What Is RSV (Respiratory Syncytial Virus)?
Respiratory Syncytial Virus (RSV) is an infection of the lungs and respiratory tract. Anyone can get an RSV infection, but only some people are at high risk for severe cases. Those with a high risk include:
- Premature infants
- Infants 6 months or younger
- Young children with congenital heart or chronic lung diseases
- Immuno-compromised adults and young children
- The elderly, particularly those with heart or lung diseases
RSV infections are highly contagious, and infections typically occur from late fall to early spring. According to the Center for Disease Control (CDC), RSV can be transmitted when:
- An affected person coughs or sneezes
- Virus droplets from a cough or sneeze get into someone else’s eyes, nose, or mouth
- Someone has direct contact with the virus, like kissing the face of someone with RSV
- Someone touches a surface with the virus on it and then touches their face before washing their hands
The Recent Rise in RSV Illnesses in Babies
This June, the CDC noticed an alarming rise in RSV cases in Southern pediatric hospitals, and more recently, other parts of the United States are also seeing an increase in cases. News outlets and healthcare workers have been advising parents to monitor their sick children and be aware of RSV.
Scientists are working to develop a vaccine for RSV infections. There has also been recent news of a vaccine on the horizon, however, no vaccine for RSV has been released yet. In your home, you can work to prevent your child (and yourself) from getting RSV by:
- Continuously washing your hands
- Cleaning the hard surfaces in your home regularly (i.e., doorknobs, counters, crib rails)
- Avoiding exposure (by staying away from sick people)
- Washing your child’s toys regularly
RSV in Infants and Young Children
The CDC states that: a vast majority of children will get an RSV infection before they turn 2 years old. However, in the United States, around 58,000 children under 5 are hospitalized due to an RSV infection. You can also get sick with an RSV infection more than once.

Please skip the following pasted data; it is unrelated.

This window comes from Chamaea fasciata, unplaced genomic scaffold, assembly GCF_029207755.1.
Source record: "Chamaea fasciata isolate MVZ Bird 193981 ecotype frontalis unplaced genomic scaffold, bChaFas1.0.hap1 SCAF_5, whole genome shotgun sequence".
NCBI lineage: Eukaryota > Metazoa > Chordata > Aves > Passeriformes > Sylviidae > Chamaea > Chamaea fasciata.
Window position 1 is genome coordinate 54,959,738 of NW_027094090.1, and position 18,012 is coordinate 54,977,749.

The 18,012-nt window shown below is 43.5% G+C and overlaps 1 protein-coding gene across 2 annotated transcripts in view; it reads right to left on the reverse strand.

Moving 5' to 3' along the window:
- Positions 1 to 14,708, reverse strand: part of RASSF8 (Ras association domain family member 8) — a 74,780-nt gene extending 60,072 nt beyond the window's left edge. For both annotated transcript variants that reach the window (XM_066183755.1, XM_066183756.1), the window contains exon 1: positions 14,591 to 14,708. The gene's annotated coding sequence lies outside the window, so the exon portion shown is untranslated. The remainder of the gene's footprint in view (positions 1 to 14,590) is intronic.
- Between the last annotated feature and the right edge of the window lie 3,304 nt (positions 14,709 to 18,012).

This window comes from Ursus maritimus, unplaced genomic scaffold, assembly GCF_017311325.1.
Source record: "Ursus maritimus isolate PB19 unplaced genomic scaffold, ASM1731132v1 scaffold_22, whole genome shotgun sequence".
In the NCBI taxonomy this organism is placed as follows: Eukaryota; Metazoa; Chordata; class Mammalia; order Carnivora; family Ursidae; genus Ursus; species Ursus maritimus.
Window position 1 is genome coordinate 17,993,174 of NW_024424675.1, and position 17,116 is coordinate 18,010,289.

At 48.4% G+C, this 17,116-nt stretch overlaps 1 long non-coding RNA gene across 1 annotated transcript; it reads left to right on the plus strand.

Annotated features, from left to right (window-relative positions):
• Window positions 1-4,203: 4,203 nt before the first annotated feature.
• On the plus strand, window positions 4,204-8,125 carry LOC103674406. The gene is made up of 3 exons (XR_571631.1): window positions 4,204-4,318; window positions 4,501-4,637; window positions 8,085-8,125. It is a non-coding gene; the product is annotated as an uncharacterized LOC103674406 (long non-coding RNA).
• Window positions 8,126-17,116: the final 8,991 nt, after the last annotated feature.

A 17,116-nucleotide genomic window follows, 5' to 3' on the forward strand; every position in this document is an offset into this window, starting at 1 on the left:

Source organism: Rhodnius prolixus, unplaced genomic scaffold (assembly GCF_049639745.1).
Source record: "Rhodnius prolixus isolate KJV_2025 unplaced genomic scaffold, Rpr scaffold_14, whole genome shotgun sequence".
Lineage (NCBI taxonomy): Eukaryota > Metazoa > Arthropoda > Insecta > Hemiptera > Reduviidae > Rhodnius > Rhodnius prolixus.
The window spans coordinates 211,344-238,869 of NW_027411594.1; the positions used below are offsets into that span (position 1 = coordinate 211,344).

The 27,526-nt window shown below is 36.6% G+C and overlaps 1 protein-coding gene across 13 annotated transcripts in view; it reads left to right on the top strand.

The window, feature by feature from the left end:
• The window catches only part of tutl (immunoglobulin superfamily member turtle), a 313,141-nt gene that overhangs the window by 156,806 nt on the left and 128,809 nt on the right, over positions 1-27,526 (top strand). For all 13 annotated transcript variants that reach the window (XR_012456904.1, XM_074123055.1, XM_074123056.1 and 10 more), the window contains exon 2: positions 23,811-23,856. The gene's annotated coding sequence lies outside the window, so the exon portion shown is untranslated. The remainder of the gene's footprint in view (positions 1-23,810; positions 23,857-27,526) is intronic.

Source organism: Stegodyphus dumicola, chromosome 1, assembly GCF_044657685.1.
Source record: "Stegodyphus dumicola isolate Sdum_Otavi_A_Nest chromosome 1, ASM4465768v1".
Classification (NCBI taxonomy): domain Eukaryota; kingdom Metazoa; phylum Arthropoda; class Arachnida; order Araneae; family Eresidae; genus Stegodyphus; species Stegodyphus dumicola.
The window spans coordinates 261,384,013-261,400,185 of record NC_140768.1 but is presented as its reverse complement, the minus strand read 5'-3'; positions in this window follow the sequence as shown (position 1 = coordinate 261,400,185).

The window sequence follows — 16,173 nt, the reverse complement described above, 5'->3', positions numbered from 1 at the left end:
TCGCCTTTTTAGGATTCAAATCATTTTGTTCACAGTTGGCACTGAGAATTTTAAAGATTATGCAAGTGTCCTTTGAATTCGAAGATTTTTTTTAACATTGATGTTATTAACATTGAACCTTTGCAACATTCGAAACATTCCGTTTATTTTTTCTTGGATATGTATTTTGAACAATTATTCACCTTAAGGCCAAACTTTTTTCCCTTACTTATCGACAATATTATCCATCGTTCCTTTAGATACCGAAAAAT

While in some children RSV can cause a mild reaction mimicking a cold. In others, RSV can be much more severe and cause pneumonia or bronchiolitis. To recognize RSV symptoms in your child, you can look out for:
- A runny nose
- Coughing or wheezing
- A decrease in appetite and/or activity
- Struggles with their breathing
While similar to COVID-19 in terms of symptoms, RSV and coronavirus are two separate respiratory infections. The Mayo Clinic warns that RSV can weaken the immune systems of those infected, which puts them at greater risk of developing COVID-19. People (children included) can have COVID and RSV at the same time, which will only make their case more severe.
How Do You Diagnose RSV in Children?
If your child is sick, you should reach out to your doctor. A pediatrician may do a variety of tests, a physical exam, and/or ask you questions about your child and their symptoms to determine what virus your child may have.
If your child was misdiagnosed or improperly treated, you may have legal recourse for a medical malpractice suit. With over 20 years of legal experience, Attorney David Kates can help investigate your case and help you fight for compensation.
Known for his tenacity and compassion, David Kates offers his clients results-driven legal representation. To speak with him about your case, call (718) 866-3664 or reach out online today.